The World Health Organization is urging countries to raise taxes on sugary drinks to combat the world’s growing obesity and diabetes epidemics.  

WHO made the plea to governments around the globe this week, and presented new data on the health benefits of imposing such a tax.

A tax on sugary beverages that would raise their price 20 percent would result in a proportionate reduction in their consumption, claimed the agency. This could have a massive impact on the battle against obesity, which has more than doubled since the year 1980. In 2014, roughly half a billion adults were obese (about 11 percent of men and 15 percent of women.)

“If governments tax products like sugary drinks, they can reduce suffering and save lives,” said Dr. Douglas Bettcher, director of WHO’s Department for the Prevention of Noncommunicable Diseases, in a statement. “They can also cut health care costs.”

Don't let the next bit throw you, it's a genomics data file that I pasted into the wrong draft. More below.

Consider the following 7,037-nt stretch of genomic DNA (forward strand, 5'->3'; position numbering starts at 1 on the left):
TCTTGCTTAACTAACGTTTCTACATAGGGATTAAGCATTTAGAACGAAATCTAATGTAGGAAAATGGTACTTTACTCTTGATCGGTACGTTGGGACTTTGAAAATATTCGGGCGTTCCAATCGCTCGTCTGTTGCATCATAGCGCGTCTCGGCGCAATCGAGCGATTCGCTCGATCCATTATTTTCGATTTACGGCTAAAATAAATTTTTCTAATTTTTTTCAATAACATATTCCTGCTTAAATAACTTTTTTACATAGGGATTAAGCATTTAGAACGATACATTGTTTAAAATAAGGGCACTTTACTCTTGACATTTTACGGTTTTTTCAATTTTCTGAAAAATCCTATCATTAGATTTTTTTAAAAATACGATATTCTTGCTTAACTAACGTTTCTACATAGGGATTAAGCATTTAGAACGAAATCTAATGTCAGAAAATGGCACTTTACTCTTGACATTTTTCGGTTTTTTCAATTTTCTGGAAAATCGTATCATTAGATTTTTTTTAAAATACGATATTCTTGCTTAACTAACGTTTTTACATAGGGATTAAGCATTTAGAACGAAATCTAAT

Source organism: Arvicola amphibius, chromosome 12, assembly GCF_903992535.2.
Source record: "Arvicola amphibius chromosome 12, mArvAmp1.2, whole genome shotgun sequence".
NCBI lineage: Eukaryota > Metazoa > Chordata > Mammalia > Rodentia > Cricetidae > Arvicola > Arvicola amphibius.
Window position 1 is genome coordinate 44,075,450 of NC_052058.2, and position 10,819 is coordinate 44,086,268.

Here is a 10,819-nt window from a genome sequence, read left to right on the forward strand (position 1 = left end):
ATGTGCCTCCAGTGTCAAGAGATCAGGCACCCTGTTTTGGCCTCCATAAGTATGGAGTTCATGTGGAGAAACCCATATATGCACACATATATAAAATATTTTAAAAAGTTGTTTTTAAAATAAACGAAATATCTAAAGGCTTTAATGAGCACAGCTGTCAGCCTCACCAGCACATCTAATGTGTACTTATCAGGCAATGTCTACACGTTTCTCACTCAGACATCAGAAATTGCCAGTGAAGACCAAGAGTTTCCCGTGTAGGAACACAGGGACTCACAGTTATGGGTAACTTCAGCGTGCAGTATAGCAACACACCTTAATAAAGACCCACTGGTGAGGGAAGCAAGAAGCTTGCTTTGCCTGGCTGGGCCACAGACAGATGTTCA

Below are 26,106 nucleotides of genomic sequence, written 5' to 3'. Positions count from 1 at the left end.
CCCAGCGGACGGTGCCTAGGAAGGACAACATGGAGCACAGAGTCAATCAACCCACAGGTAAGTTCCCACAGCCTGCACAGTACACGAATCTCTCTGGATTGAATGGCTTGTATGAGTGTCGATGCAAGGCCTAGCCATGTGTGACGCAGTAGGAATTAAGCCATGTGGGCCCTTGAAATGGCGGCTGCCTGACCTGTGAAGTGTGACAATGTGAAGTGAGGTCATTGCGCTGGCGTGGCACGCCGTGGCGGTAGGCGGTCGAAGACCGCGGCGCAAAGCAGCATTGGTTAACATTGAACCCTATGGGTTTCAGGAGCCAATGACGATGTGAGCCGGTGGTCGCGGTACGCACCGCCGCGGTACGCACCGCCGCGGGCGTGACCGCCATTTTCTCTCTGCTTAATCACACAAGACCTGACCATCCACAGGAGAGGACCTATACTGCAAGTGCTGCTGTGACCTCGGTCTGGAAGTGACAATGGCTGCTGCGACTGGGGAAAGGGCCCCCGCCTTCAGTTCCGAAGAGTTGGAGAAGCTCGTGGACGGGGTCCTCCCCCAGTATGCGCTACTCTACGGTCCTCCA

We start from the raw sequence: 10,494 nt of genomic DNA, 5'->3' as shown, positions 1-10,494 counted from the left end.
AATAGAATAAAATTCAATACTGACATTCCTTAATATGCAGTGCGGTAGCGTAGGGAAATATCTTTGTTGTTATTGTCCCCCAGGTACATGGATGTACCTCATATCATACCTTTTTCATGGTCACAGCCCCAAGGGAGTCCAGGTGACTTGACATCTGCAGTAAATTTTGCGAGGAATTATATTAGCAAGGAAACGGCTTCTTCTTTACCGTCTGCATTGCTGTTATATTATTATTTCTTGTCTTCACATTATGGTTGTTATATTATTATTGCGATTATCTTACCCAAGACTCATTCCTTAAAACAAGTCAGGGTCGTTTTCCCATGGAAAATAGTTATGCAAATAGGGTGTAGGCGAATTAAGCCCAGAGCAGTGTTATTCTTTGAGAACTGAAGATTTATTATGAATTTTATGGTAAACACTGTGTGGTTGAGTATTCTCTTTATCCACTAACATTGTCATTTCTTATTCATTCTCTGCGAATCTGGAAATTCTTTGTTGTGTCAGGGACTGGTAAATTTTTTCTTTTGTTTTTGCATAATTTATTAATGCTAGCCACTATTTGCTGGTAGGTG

Sugary drinks like sodas, fruit drinks, energy drinks and iced teas have been linked to obesity, diabetes and tooth decay, and discouraging their consumption could help reduce the impact of those health issues, says the agency.

WHO convened a panel of experts last year, who produced the numbers after reviewing the vast body of scientific literature on the topic (including mathematical modeling and studies of actual taxes applied in various parts of the world.)

Proposed sugary drink taxes have historically proven to be controversial in the United States. A soda tax in New York City was struck down in court, but Philadelphia and Berkeley, Calif., have successfully implemented such policies. In Mexico, a 2013 sugary drink tax prompted a significant decline in consumption. Hungary has placed a tax on packaged products containing high sugars, salt or caffeine levels. WHO spokesman Paul Garwood said South Africa and Britain were considering the sugary drink tax.

Approximately 42 million children under the age of five were estimated to be overweight or obese last year, up by about 11 million over the past 15 years, according to the agency. Roughly 48 percent lived in Asia and 25 percent in Africa.

h/t New York Times.